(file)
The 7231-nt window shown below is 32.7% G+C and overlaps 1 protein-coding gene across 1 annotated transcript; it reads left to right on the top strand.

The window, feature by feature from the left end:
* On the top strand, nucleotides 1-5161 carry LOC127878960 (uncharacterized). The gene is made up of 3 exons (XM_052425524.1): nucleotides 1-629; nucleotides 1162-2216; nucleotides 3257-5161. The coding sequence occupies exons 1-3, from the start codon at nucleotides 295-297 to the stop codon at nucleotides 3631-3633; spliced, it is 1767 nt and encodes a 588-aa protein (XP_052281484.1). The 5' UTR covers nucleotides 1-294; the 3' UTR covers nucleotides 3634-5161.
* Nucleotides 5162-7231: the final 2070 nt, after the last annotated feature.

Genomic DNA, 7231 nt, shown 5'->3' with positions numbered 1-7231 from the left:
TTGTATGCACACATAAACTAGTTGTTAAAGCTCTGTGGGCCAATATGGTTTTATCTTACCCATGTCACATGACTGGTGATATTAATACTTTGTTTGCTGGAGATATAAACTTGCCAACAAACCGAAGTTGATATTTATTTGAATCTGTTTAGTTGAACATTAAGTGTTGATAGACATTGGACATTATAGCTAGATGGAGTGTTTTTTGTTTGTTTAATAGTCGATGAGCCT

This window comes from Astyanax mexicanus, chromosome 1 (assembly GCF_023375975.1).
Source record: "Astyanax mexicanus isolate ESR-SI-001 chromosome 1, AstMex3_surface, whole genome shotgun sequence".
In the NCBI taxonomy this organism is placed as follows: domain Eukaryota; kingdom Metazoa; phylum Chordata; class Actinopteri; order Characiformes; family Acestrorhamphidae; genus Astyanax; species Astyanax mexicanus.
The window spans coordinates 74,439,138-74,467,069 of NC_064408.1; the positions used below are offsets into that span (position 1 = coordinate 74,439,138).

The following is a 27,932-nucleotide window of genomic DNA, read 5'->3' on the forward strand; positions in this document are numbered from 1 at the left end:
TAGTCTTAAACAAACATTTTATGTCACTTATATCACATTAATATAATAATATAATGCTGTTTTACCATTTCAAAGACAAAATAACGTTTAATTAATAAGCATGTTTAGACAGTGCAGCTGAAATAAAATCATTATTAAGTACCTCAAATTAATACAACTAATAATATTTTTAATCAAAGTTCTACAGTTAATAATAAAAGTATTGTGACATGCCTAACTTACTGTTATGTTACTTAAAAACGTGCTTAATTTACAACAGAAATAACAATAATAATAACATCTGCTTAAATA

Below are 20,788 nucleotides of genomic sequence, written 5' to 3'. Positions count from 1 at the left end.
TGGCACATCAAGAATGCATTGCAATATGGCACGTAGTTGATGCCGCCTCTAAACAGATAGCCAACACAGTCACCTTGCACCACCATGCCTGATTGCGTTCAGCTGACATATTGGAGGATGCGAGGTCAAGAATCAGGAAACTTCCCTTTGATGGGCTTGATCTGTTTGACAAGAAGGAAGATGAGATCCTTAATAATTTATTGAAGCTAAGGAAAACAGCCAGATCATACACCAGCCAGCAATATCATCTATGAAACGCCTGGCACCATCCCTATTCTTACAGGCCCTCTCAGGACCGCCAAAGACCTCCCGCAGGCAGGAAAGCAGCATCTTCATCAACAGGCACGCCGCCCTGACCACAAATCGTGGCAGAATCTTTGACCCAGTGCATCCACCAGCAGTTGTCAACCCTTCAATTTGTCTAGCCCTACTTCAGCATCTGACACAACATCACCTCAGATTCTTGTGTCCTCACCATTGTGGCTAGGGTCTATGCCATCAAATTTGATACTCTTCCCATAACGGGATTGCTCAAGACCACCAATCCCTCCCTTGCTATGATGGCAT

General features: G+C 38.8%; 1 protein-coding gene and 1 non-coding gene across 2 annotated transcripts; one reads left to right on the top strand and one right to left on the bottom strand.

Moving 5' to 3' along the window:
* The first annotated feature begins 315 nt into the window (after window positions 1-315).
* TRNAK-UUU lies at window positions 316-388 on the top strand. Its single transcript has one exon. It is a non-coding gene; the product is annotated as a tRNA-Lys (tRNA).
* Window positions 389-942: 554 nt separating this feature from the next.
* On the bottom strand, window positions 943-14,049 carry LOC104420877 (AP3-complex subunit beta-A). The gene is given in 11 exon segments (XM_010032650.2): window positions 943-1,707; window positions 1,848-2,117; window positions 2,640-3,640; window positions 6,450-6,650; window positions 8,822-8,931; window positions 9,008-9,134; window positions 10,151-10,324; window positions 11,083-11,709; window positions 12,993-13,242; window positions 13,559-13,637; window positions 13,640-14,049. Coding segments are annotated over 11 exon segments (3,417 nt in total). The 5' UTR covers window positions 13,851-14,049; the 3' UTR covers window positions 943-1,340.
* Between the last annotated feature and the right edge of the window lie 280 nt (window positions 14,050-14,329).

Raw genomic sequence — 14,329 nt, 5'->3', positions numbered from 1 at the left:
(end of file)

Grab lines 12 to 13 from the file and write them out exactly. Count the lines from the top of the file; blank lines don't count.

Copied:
TAGTCTTAAACAAACATTTTATGTCACTTATATCACATTAATATAATAATATAATGCTGTTTTACCATTTCAAAGACAAAATAACGTTTAATTAATAAGCATGTTTAGACAGTGCAGCTGAAATAAAATCATTATTAAGTACCTCAAATTAATACAACTAATAATATTTTTAATCAAAGTTCTACAGTTAATAATAAAAGTATTGTGACATGCCTAACTTACTGTTATGTTACTTAAAAACGTGCTTAATTTACAACAGAAATAACAATAATAATAACATCTGCTTAAATA

Below are 20,788 nucleotides of genomic sequence, written 5' to 3'. Positions count from 1 at the left end.